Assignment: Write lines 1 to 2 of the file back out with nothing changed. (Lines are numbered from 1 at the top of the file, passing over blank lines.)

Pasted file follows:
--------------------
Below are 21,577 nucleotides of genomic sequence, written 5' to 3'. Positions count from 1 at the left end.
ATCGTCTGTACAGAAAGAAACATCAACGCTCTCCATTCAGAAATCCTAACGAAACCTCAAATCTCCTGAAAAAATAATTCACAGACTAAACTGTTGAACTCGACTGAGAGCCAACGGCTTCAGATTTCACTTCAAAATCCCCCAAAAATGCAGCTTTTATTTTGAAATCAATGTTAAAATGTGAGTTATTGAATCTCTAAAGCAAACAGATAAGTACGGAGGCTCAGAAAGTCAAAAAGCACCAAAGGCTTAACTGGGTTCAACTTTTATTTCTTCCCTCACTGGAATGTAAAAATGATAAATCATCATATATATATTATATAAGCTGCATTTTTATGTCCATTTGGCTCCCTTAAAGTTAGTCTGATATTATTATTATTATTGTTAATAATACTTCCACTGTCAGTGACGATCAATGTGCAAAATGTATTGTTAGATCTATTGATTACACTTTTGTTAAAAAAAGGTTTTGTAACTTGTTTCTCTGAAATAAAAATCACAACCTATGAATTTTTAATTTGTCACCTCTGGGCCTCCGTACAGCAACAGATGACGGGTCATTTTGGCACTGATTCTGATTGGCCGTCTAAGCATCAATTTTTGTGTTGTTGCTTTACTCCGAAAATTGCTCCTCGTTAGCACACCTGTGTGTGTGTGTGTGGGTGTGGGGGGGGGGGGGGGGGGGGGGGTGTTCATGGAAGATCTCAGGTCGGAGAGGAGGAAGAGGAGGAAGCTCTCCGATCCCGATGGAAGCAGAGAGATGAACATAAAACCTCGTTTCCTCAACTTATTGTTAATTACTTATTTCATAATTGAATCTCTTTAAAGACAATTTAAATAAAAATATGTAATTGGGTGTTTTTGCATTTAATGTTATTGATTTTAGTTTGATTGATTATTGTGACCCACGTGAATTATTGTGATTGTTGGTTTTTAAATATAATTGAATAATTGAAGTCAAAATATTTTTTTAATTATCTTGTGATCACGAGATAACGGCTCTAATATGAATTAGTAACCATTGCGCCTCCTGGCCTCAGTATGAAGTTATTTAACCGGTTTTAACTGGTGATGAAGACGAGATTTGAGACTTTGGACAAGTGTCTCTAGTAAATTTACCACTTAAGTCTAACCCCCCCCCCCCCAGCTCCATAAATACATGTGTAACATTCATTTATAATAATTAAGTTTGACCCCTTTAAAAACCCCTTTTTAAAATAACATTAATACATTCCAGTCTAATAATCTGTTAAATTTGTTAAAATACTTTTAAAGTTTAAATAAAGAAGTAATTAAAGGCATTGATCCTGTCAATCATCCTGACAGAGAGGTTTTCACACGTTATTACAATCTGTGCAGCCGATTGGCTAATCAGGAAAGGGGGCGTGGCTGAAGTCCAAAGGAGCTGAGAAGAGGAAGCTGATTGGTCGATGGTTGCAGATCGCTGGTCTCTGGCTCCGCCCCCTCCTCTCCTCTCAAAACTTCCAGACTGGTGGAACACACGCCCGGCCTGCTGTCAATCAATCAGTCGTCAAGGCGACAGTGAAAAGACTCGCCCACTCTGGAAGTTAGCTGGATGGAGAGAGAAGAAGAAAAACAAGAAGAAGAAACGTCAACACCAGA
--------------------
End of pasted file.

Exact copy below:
Below are 21,577 nucleotides of genomic sequence, written 5' to 3'. Positions count from 1 at the left end.
ATCGTCTGTACAGAAAGAAACATCAACGCTCTCCATTCAGAAATCCTAACGAAACCTCAAATCTCCTGAAAAAATAATTCACAGACTAAACTGTTGAACTCGACTGAGAGCCAACGGCTTCAGATTTCACTTCAAAATCCCCCAAAAATGCAGCTTTTATTTTGAAATCAATGTTAAAATGTGAGTTATTGAATCTCTAAAGCAAACAGATAAGTACGGAGGCTCAGAAAGTCAAAAAGCACCAAAGGCTTAACTGGGTTCAACTTTTATTTCTTCCCTCACTGGAATGTAAAAATGATAAATCATCATATATATATTATATAAGCTGCATTTTTATGTCCATTTGGCTCCCTTAAAGTTAGTCTGATATTATTATTATTATTGTTAATAATACTTCCACTGTCAGTGACGATCAATGTGCAAAATGTATTGTTAGATCTATTGATTACACTTTTGTTAAAAAAAGGTTTTGTAACTTGTTTCTCTGAAATAAAAATCACAACCTATGAATTTTTAATTTGTCACCTCTGGGCCTCCGTACAGCAACAGATGACGGGTCATTTTGGCACTGATTCTGATTGGCCGTCTAAGCATCAATTTTTGTGTTGTTGCTTTACTCCGAAAATTGCTCCTCGTTAGCACACCTGTGTGTGTGTGTGTGGGTGTGGGGGGGGGGGGGGGGGGGGGGGTGTTCATGGAAGATCTCAGGTCGGAGAGGAGGAAGAGGAGGAAGCTCTCCGATCCCGATGGAAGCAGAGAGATGAACATAAAACCTCGTTTCCTCAACTTATTGTTAATTACTTATTTCATAATTGAATCTCTTTAAAGACAATTTAAATAAAAATATGTAATTGGGTGTTTTTGCATTTAATGTTATTGATTTTAGTTTGATTGATTATTGTGACCCACGTGAATTATTGTGATTGTTGGTTTTTAAATATAATTGAATAATTGAAGTCAAAATATTTTTTTAATTATCTTGTGATCACGAGATAACGGCTCTAATATGAATTAGTAACCATTGCGCCTCCTGGCCTCAGTATGAAGTTATTTAACCGGTTTTAACTGGTGATGAAGACGAGATTTGAGACTTTGGACAAGTGTCTCTAGTAAATTTACCACTTAAGTCTAACCCCCCCCCCCCCAGCTCCATAAATACATGTGTAACATTCATTTATAATAATTAAGTTTGACCCCTTTAAAAACCCCTTTTTAAAATAACATTAATACATTCCAGTCTAATAATCTGTTAAATTTGTTAAAATACTTTTAAAGTTTAAATAAAGAAGTAATTAAAGGCATTGATCCTGTCAATCATCCTGACAGAGAGGTTTTCACACGTTATTACAATCTGTGCAGCCGATTGGCTAATCAGGAAAGGGGGCGTGGCTGAAGTCCAAAGGAGCTGAGAAGAGGAAGCTGATTGGTCGATGGTTGCAGATCGCTGGTCTCTGGCTCCGCCCCCTCCTCTCCTCTCAAAACTTCCAGACTGGTGGAACACACGCCCGGCCTGCTGTCAATCAATCAGTCGTCAAGGCGACAGTGAAAAGACTCGCCCACTCTGGAAGTTAGCTGGATGGAGAGAGAAGAAGAAAAACAAGAAGAAGAAACGTCAACACCAGA